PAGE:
Idleness may not be the root of all automotive evil, but an idling engine definitely becomes one of the Devil’s nastier playthings when it comes to pointlessly consuming our planet’s vital bodily fluid and befouling its atmosphere.
Which is why I like the fact the Kia’s Rio Five-door ECO doesn’t – idle that is, at least when stopped at a red light.
Admittedly, the contribution the little subcompact Rio ECO makes, even though Kia is selling them as hard as it can, is a drop in the big dipper of fuel used by Canadians each year, but it’s a positive step that addresses sheer waste.
The ECO-equipped six-speed automatic transmission has a Natural Resources Canada city fuel rating of 6.4 litres/100 km, which compares to 6.8 litres/100 km for the normal automatic-equipped version and 6.6 litres/100 km for the six-speed manual (you can’t get the system with the manual).
You can virtually be guaranteed you’ll never see any of those “city” numbers in real-world driving, but if the 0.4-litre difference holds true and you spend a lot of time downtown, opting for the ECO might make some sense.
All three variants are rated at 4.9 litres/100 km highway, which you’ll also never get, at least at four-lane highway cruising speeds. On a 600-km round trip, I averaged what I thought was a very good 6.6 litres/100 km.
The price of adding Idle Stop and Go (ISG), as Kia calls it, at least isn’t out of line. They will sell you a base five-door LX for $14,195, but most will likely choose the $15,695 next step up that adds air conditioning, heated front seats, cruise, keyless entry, fog lamps and Bluetooth. Opting for an automatic transmission and Kia’s Active ECO System – a button-activated system that plays with the engine and transmission to optimize fuel economy – takes you to $16,995. Adding ISG will cost an extra $800, although Kia also tosses in 15-inch alloy wheels.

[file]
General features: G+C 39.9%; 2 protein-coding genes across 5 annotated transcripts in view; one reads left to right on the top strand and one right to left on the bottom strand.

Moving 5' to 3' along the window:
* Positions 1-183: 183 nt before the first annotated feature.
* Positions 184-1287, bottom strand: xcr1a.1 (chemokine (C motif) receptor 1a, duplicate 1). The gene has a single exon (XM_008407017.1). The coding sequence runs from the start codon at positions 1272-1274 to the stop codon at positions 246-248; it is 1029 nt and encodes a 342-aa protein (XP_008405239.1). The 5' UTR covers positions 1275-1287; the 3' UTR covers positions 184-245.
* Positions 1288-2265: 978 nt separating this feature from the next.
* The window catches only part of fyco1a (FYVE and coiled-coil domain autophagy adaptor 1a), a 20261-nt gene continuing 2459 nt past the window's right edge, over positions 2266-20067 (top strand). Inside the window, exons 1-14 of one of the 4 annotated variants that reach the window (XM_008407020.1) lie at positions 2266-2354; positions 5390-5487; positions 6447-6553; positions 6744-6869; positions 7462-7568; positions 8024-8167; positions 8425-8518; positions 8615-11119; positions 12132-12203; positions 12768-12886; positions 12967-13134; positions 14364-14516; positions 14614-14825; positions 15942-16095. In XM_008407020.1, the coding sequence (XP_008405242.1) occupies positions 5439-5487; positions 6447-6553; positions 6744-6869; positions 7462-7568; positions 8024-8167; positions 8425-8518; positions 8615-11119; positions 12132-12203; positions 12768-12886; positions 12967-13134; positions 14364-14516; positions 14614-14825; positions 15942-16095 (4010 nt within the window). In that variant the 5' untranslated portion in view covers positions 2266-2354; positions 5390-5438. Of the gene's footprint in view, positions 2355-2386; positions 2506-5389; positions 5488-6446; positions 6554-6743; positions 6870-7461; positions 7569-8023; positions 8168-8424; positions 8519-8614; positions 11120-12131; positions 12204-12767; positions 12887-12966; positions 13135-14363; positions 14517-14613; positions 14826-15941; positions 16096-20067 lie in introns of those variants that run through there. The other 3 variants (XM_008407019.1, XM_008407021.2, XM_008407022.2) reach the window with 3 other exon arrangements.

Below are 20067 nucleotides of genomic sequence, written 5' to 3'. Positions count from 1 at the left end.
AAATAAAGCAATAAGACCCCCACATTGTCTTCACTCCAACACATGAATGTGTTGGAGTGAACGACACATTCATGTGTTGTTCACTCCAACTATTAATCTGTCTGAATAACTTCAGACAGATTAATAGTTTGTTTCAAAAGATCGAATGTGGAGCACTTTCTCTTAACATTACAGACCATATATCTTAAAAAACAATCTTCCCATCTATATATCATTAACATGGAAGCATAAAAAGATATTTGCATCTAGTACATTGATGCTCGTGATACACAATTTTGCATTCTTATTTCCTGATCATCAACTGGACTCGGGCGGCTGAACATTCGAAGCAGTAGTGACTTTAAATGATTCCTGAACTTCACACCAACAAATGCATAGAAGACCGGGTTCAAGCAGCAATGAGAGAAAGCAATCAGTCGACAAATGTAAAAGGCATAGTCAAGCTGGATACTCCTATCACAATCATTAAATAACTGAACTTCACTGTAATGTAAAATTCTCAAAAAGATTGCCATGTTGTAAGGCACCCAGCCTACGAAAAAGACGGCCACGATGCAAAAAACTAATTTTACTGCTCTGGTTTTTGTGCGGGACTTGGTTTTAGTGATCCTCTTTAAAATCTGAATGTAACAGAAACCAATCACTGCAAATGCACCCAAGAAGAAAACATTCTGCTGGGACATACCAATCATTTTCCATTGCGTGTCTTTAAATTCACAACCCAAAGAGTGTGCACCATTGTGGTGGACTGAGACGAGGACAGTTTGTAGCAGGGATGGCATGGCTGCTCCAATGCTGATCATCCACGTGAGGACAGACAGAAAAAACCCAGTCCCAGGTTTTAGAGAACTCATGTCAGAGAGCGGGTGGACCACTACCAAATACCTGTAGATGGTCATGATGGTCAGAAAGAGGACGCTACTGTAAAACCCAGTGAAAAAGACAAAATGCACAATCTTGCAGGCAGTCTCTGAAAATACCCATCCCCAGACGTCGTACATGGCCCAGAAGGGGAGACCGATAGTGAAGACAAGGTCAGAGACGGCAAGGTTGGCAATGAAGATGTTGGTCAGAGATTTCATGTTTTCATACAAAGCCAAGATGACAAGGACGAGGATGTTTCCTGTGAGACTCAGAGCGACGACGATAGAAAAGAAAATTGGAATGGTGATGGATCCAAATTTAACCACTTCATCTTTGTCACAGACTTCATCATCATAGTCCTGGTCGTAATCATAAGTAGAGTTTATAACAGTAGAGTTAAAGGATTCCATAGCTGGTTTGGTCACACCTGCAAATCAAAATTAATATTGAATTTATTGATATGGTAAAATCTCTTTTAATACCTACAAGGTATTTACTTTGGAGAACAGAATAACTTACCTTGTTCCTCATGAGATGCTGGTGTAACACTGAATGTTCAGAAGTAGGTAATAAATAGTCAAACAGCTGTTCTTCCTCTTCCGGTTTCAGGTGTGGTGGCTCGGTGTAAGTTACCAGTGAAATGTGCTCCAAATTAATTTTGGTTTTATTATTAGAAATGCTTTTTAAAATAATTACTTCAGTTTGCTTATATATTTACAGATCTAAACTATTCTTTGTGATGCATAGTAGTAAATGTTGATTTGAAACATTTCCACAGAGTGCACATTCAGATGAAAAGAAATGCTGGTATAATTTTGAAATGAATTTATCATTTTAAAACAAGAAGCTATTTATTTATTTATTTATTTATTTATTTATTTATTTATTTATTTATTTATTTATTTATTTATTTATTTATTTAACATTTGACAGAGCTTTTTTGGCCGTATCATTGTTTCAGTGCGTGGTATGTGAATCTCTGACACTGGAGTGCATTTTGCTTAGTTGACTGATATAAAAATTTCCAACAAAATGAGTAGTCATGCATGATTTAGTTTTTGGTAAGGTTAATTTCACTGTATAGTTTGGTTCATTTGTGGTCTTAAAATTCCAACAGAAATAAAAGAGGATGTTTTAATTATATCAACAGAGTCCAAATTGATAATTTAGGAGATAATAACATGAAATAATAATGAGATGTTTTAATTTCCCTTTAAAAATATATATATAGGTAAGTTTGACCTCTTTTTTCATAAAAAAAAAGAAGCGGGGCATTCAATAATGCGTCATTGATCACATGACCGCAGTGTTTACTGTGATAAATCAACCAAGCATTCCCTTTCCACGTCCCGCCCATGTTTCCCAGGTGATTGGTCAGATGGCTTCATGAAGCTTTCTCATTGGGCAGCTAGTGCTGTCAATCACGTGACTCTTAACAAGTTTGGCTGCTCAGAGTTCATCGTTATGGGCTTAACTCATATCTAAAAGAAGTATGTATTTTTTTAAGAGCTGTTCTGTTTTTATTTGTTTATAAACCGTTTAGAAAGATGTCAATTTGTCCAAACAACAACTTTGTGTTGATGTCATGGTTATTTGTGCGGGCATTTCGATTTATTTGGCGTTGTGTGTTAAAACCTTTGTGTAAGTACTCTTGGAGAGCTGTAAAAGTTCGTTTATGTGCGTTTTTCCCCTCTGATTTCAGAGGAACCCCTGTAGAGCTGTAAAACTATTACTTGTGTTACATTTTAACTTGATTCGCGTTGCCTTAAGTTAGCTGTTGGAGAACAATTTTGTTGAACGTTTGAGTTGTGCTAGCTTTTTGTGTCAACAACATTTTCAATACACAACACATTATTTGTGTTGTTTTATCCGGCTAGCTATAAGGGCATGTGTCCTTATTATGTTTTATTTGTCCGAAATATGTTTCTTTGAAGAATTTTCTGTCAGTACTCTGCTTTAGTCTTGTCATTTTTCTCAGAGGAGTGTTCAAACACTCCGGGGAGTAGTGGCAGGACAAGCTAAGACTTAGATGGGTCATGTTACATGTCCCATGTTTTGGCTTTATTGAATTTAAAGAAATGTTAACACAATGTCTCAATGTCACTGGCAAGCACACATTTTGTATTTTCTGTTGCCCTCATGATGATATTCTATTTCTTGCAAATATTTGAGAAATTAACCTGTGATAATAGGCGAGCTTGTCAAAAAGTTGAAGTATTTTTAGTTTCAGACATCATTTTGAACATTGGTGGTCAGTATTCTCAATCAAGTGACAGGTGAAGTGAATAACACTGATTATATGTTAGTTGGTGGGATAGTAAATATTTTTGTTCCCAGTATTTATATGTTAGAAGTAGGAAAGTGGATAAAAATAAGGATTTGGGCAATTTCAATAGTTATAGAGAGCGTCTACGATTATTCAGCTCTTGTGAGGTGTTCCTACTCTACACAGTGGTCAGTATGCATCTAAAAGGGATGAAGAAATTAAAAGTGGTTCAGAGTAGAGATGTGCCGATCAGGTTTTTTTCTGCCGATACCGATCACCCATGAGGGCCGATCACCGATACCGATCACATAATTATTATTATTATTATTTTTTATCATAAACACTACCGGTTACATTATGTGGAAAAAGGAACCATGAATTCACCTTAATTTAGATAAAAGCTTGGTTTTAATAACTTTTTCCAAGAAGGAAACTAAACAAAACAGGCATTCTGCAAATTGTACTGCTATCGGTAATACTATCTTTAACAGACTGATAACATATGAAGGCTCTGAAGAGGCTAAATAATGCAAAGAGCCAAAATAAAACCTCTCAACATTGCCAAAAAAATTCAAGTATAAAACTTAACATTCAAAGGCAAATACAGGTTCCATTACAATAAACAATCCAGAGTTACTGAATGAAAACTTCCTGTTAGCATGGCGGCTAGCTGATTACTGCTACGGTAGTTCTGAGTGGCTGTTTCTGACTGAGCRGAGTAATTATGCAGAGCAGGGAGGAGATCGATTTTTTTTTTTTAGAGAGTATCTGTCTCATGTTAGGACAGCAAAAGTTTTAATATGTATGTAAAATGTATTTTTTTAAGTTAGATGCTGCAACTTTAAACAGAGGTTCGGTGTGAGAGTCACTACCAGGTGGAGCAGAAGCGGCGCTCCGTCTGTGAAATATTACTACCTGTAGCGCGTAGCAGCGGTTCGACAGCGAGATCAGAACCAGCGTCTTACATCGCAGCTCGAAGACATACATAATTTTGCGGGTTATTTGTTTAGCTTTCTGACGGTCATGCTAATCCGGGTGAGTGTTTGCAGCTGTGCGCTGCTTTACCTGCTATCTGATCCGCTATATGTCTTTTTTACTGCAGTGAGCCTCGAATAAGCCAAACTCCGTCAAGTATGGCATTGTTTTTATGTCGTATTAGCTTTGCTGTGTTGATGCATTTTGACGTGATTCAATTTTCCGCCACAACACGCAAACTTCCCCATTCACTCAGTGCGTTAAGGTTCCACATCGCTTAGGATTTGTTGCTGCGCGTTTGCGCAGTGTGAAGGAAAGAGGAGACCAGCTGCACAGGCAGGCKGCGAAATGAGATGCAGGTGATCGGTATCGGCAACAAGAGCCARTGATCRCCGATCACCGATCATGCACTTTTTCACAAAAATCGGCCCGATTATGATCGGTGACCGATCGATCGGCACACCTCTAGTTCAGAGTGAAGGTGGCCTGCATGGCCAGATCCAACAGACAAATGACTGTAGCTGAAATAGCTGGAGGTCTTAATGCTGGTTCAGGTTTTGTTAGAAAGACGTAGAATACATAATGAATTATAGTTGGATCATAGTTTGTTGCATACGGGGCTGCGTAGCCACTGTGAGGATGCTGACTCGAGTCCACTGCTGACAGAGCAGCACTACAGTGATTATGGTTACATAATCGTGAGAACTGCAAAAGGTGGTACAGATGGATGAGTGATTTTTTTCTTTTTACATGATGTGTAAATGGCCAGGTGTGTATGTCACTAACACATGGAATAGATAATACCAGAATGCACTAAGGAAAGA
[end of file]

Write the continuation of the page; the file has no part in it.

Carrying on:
And when you’re driving with the ISG, you’ll have to put up with an admittedly minor drivability issue. After stopping at a traffic light, it re-fires the engine when you release the brake pedal, but it does so with a somewhat unrefined lurch. It’s not awful, but it’s noticeable. It may mostly disappear from your ken with time.
The system only shuts off the engine when its computer brain says various requirements are met. It would keep it running if the air conditioner is in use, for instance.
ISG really can save fuel under the right circumstances. Although if you don’t use your car at least 50 per cent of the time in the city, there’s likely no point. However, it’s not priced to rip you off for making a planet-saving gesture.
As for the rest of the Kia Rio five-door, it’s a pleasant little vehicle with enough poke to perform well, drives competently and comfortably, offers plenty of amenities and considerable practicality.
Its 1.6-litre, direct-injection four smoothly and willingly generates 138 hp and 123 lb-ft of torque, while making appropriate four-cylinder sounds – which is more than enough to make this 1,126-kg hatch lively, even with the automatic, which shifts efficiently by itself, and lets you select gears if you feel the need. There’s enough urge to making passing or getting up to highway merging speed safe, and the suspension and steering (which feels odd at low speeds) make carving through a curve or on-ramp fun.
The interior doesn’t feel subcompact-cramped, with enough room in the rear seat for two to be comfortable, and practicality is addressed by having 425 litres of room available behind the rear seat, and with its back folded, 1,410 litres under the hatch.
There’s nothing much wrong with the way it looks inside, with a neat instrument array, a centre stack with audio system up top and climate controls below, set in silvery trim with some touches of chrome. Seats are fine, sound levels quite low and it’s a not unpleasant place to spend a few hours of highway driving time. The Rio five-door is easy to like.
Economically, it might not make sense to opt for the ISG system and there’s a minor drive-ability downside, but it feels so right to have this system in place. It simply makes sense not to waste fuel while you’re sitting waiting for a light to change.
And stop/start systems do promise to have a real impact. It’s been estimated 70 per cent of vehicles produced in Europe by 2016 will have them.
2013 Kia Rio LX AT ECO
Type: Subcompact hatchback
Base price: $17,795; as tested, $19,550
Engine: 1.6-litre, DOHC, inline-four
Horsepower/torque: 138 hp/123 lb-ft
Transmission: Six-speed automatic
Fuel economy (litres/100 km): 6.4 city/4.9 highway; regular gas
Alternatives: Ford Fiesta, Honda Fit, Hyundai Accent, Chevrolet Sonic, Mazda2, Toyota Yaris, Nissan Versa